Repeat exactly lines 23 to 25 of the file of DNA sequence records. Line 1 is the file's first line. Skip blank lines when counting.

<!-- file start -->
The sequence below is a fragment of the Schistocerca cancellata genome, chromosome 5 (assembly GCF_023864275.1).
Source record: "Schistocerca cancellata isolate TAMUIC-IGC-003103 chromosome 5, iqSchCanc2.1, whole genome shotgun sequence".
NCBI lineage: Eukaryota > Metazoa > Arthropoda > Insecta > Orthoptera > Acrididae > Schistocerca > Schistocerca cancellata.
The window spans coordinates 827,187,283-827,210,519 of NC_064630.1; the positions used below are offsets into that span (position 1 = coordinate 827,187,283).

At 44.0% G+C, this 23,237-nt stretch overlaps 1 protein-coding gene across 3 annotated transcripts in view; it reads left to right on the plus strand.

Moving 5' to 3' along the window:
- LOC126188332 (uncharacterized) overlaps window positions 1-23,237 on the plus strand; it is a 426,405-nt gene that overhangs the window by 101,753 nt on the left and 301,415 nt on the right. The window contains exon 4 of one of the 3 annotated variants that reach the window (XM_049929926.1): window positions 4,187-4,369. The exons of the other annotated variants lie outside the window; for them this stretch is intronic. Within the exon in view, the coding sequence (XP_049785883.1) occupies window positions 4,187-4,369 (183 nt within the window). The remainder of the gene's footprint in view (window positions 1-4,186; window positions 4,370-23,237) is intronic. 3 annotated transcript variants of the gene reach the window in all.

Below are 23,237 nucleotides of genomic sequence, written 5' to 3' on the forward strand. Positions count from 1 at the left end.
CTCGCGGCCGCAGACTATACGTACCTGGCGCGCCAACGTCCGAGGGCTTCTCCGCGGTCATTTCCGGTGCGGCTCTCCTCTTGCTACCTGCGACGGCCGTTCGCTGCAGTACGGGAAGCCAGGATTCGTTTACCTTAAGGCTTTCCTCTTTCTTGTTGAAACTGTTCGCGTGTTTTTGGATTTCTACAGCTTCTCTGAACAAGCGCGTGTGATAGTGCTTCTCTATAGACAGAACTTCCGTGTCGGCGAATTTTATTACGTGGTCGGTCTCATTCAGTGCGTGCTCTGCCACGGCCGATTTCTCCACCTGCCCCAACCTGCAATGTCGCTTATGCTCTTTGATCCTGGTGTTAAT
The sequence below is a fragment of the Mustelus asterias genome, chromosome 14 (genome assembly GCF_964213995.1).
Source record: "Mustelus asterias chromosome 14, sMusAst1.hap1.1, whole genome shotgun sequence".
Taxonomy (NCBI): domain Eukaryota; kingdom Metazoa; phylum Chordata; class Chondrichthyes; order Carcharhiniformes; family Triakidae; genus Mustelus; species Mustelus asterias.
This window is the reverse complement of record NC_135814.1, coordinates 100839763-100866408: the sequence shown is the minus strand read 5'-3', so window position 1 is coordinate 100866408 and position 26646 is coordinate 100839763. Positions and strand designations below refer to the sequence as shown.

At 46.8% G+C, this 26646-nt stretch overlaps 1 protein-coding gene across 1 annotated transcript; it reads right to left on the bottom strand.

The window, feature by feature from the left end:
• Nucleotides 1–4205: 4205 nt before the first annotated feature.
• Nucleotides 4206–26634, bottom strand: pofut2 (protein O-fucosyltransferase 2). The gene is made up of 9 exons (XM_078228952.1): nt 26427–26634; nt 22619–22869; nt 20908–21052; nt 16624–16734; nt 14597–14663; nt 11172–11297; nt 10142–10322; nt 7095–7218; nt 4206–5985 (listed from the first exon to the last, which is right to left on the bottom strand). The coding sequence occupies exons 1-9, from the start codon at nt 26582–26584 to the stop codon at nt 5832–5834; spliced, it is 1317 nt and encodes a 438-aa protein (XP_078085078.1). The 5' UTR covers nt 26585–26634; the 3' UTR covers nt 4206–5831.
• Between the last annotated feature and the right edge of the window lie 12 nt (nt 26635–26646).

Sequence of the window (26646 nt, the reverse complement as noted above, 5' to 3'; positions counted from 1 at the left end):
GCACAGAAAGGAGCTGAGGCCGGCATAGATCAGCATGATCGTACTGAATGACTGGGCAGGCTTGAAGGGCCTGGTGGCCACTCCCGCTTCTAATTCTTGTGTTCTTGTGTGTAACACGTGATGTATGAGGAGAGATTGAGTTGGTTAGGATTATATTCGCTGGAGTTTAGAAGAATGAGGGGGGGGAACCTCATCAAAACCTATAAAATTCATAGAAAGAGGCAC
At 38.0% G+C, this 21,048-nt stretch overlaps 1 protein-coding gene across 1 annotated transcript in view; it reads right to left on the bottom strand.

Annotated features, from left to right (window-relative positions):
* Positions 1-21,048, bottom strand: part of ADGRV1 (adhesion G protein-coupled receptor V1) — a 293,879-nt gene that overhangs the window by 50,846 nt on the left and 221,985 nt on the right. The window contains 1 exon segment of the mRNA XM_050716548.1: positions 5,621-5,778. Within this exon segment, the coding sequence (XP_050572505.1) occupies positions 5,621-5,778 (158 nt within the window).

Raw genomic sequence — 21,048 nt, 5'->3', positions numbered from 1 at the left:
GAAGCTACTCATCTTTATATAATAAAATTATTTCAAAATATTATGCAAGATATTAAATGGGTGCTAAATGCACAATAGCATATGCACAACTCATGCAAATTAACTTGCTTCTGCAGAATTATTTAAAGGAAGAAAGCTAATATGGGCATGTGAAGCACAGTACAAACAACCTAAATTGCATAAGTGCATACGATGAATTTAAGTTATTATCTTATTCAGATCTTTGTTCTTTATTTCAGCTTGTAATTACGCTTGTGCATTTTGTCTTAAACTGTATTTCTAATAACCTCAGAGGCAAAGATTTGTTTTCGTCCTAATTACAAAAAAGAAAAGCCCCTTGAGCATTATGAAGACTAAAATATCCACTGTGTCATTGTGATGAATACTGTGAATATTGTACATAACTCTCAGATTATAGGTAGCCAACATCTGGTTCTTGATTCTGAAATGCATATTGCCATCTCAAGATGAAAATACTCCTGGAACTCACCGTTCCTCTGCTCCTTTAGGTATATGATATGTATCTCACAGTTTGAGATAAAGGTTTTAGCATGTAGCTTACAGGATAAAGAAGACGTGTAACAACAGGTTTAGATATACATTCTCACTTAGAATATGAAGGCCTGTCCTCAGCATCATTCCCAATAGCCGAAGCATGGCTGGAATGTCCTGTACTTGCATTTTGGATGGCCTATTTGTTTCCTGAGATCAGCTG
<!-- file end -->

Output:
* Positions 1-21,048, bottom strand: part of ADGRV1 (adhesion G protein-coupled receptor V1) — a 293,879-nt gene that overhangs the window by 50,846 nt on the left and 221,985 nt on the right. The window contains 1 exon segment of the mRNA XM_050716548.1: positions 5,621-5,778. Within this exon segment, the coding sequence (XP_050572505.1) occupies positions 5,621-5,778 (158 nt within the window).

Raw genomic sequence — 21,048 nt, 5'->3', positions numbered from 1 at the left:
GAAGCTACTCATCTTTATATAATAAAATTATTTCAAAATATTATGCAAGATATTAAATGGGTGCTAAATGCACAATAGCATATGCACAACTCATGCAAATTAACTTGCTTCTGCAGAATTATTTAAAGGAAGAAAGCTAATATGGGCATGTGAAGCACAGTACAAACAACCTAAATTGCATAAGTGCATACGATGAATTTAAGTTATTATCTTATTCAGATCTTTGTTCTTTATTTCAGCTTGTAATTACGCTTGTGCATTTTGTCTTAAACTGTATTTCTAATAACCTCAGAGGCAAAGATTTGTTTTCGTCCTAATTACAAAAAAGAAAAGCCCCTTGAGCATTATGAAGACTAAAATATCCACTGTGTCATTGTGATGAATACTGTGAATATTGTACATAACTCTCAGATTATAGGTAGCCAACATCTGGTTCTTGATTCTGAAATGCATATTGCCATCTCAAGATGAAAATACTCCTGGAACTCACCGTTCCTCTGCTCCTTTAGGTATATGATATGTATCTCACAGTTTGAGATAAAGGTTTTAGCATGTAGCTTACAGGATAAAGAAGACGTGTAACAACAGGTTTAGATATACATTCTCACTTAGAATATGAAGGCCTGTCCTCAGCATCATTCCCAATAGCCGAAGCATGGCTGGAATGTCCTGTACTTGCATTTTGGATGGCCTATTTGTTTCCTGAGATCAGCTG